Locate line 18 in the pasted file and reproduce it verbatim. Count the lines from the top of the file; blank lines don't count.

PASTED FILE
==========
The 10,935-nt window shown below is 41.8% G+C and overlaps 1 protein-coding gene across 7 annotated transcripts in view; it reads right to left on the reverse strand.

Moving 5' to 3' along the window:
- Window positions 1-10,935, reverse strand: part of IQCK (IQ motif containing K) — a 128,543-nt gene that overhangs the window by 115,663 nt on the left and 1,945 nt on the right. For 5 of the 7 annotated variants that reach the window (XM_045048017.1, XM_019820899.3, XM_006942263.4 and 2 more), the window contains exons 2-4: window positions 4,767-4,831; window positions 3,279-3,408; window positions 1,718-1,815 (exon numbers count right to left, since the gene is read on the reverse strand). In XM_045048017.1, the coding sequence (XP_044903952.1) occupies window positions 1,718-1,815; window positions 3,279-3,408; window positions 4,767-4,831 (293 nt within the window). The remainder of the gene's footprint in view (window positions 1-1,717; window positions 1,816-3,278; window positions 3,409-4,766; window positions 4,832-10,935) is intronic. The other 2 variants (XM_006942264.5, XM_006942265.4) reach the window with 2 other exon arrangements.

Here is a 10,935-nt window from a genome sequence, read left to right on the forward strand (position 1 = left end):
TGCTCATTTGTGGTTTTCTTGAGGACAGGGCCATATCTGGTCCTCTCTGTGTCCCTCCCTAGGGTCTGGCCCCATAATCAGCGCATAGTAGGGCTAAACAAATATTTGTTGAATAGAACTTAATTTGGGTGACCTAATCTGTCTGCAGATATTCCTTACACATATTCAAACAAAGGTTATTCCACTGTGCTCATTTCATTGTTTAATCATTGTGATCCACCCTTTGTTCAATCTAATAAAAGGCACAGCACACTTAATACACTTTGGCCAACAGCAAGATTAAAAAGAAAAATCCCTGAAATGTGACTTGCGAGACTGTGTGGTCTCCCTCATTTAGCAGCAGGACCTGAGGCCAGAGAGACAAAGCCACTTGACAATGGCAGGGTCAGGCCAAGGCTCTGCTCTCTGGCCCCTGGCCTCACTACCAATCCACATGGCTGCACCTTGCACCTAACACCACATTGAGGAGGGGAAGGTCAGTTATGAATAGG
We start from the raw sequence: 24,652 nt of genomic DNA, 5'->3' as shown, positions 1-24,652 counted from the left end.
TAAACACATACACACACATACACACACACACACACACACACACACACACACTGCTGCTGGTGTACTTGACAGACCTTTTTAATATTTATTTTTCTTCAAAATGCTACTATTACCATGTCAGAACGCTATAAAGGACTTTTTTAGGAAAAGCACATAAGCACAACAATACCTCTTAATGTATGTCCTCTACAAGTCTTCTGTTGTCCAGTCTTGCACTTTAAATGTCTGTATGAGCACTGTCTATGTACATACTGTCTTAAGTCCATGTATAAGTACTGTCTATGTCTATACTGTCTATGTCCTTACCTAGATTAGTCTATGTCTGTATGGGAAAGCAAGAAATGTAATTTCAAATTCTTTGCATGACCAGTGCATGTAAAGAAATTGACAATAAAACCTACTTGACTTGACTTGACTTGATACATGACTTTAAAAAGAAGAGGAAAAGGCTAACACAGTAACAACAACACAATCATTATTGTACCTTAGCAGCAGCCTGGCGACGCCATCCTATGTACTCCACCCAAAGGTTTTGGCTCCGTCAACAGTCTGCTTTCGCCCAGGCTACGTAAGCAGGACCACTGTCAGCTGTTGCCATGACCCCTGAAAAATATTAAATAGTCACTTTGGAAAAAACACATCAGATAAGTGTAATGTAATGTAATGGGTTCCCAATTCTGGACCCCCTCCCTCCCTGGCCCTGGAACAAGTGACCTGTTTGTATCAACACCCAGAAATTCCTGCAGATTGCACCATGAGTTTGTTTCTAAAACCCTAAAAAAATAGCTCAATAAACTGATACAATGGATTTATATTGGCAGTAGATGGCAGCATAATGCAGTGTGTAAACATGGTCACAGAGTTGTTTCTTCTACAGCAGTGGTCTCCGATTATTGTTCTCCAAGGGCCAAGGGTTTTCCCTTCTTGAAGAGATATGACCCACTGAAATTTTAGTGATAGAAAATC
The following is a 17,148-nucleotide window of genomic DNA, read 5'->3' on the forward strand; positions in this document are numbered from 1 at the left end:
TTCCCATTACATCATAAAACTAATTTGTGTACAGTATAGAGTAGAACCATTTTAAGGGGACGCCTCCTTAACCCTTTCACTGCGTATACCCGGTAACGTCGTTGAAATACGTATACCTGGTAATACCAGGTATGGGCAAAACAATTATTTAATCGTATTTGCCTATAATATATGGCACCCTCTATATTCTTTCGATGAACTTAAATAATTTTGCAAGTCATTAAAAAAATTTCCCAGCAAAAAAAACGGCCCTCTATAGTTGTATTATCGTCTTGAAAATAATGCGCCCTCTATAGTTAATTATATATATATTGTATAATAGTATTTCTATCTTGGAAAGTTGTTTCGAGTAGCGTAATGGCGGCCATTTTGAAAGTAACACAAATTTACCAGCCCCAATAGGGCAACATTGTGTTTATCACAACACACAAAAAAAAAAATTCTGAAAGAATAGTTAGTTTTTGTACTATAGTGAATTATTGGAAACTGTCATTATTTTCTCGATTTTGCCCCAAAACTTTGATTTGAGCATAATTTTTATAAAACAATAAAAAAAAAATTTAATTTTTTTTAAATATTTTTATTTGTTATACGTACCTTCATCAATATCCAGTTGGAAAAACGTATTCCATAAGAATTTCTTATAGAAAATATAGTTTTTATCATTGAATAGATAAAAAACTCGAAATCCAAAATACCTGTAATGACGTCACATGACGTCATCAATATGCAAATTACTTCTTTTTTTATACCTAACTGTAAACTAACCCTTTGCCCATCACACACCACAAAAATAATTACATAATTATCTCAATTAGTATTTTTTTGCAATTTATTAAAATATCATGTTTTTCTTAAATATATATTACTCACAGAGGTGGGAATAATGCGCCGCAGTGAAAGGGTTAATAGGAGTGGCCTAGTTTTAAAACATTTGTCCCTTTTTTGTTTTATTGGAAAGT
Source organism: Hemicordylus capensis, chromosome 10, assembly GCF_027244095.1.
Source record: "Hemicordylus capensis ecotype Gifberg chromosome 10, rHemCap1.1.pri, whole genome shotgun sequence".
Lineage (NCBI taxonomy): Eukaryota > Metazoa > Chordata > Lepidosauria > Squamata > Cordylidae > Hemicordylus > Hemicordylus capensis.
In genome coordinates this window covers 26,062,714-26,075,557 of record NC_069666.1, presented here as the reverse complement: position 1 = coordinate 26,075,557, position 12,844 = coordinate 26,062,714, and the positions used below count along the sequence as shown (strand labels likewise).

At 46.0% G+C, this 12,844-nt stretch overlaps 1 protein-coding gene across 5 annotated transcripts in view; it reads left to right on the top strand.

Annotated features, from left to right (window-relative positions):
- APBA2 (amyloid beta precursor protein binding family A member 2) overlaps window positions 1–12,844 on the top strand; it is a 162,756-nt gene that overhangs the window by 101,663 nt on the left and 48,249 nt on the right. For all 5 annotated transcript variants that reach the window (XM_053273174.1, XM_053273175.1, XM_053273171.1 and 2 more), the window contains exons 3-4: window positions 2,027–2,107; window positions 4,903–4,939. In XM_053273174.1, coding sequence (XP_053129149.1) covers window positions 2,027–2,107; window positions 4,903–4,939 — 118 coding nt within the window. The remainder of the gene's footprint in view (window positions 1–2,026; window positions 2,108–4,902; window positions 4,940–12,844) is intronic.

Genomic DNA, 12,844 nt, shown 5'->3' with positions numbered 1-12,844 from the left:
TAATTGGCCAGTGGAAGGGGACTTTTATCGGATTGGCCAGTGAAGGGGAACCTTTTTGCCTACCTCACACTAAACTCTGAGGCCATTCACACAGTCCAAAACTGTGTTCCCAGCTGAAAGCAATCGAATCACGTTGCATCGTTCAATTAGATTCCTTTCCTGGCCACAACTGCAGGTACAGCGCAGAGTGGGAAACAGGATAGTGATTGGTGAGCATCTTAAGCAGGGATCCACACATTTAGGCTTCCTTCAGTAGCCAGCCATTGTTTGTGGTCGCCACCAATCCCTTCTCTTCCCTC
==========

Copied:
TAATTGGCCAGTGGAAGGGGACTTTTATCGGATTGGCCAGTGAAGGGGAACCTTTTTGCCTACCTCACACTAAACTCTGAGGCCATTCACACAGTCCAAAACTGTGTTCCCAGCTGAAAGCAATCGAATCACGTTGCATCGTTCAATTAGATTCCTTTCCTGGCCACAACTGCAGGTACAGCGCAGAGTGGGAAACAGGATAGTGATTGGTGAGCATCTTAAGCAGGGATCCACACATTTAGGCTTCCTTCAGTAGCCAGCCATTGTTTGTGGTCGCCACCAATCCCTTCTCTTCCCTC